I do, though, have lots of little responses. I suppose I could sprinkle them here, rather than try to keep squeezing them into messages elsewhere, right?


  • I want to send real feature pitches to major gaming websites. It may never pan out, but I would not mind trying. How cool would it be to be published somewhere recognizable and begin building a portfolio? I like writing. I would not mind showing myself, and others, that I can actually do it. Honestly, I could just say here, “I want to keep writing.”
  • I want to be A Guy, rather than The Guy. I want to go back to posting on retro gaming forums, being generally encouraging to those I encounter, and not having obligations and responsibilities elsewhere.
  • I think I would enjoy popping in as a guest on podcasts occasionally, if that opportunity opened. Before, I had never done podcasting as a thing — it turns out to be quite fun.
  • I will continue to hone my comedic craft on Twitter. You may even, gasp, see material that does not rely on puns.
  • I want to just screw around with pixels. Palette swaps, memes, misplaced quotes, original artwork, whatever. I really like pixels!
  • I want to find talented content creators and greet them warmly.
  • I want to write more stuff on this blog. For example, abuses of the bullet-list formatting.



So those are just a handful of thoughts.

One thing I think I want people to understand that I have not put into words: Having a family, having less time, etc… yeah, it made administrating 1MC hard. And it will be nice to have less responsibility. But that’s just it: It’s not about the extra free time I gain. It’s the flexibility of it. I don’t have to post things, reply to as many time-sensitive emails, things like that.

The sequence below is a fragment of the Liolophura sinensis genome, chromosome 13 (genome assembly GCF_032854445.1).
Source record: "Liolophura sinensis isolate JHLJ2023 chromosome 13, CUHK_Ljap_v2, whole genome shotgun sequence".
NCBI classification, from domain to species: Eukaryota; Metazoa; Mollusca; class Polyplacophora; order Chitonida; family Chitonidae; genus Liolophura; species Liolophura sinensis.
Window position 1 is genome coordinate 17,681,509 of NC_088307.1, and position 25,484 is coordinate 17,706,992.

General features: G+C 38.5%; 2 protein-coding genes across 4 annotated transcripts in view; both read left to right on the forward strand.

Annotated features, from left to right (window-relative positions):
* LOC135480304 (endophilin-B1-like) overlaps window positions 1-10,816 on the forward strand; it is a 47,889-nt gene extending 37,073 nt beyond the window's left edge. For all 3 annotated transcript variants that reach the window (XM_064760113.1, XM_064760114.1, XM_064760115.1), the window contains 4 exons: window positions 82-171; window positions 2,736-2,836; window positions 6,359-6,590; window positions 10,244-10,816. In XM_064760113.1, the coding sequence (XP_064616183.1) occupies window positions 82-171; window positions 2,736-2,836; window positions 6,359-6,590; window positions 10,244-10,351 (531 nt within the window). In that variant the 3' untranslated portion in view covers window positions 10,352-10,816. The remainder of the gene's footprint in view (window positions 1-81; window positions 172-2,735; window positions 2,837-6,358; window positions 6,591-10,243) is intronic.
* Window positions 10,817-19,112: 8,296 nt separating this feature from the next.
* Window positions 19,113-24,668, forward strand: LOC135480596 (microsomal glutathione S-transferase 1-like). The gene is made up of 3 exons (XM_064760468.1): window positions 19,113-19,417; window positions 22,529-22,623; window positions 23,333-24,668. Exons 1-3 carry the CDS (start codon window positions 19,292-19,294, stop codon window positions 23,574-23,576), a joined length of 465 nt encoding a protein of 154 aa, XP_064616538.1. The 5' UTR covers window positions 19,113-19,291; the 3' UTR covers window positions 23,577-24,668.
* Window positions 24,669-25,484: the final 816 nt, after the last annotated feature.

Yeah, that sounds super selfish, so understand that that’s just a small part of the closing and it’s very reductive to hone in on that. The positive part I’m trying to get to is that, well, I’m not dead. Retro gaming is my hobby. It just is. So I’ll keep rolling around in it, one way or another.


[ Edit: Let’s add, “I want to figure out how to add clean line breaks in a bullet list, a.k.a. I’ll be bothered someday to peek at the HTML and manually force it to look purdier next time I promise ugh. ]

It goes without saying that Nintendo have been churning out quality and classic titles for decades, and they’ve almost always been ahead of their time (and ahead of the game, so to speak). Whether sports, role-playing, platform or any other genre, they’ve somehow managed to capture the zeitgeist perfectly year after year.

What was brought out 10 years ago undoubtedly was perfect for its time and the same can be said of what is released this year. The more you think about that, the more you want to check out some of those titles, don’t you? Exactly, so let’s have a look and compare the releases from both times.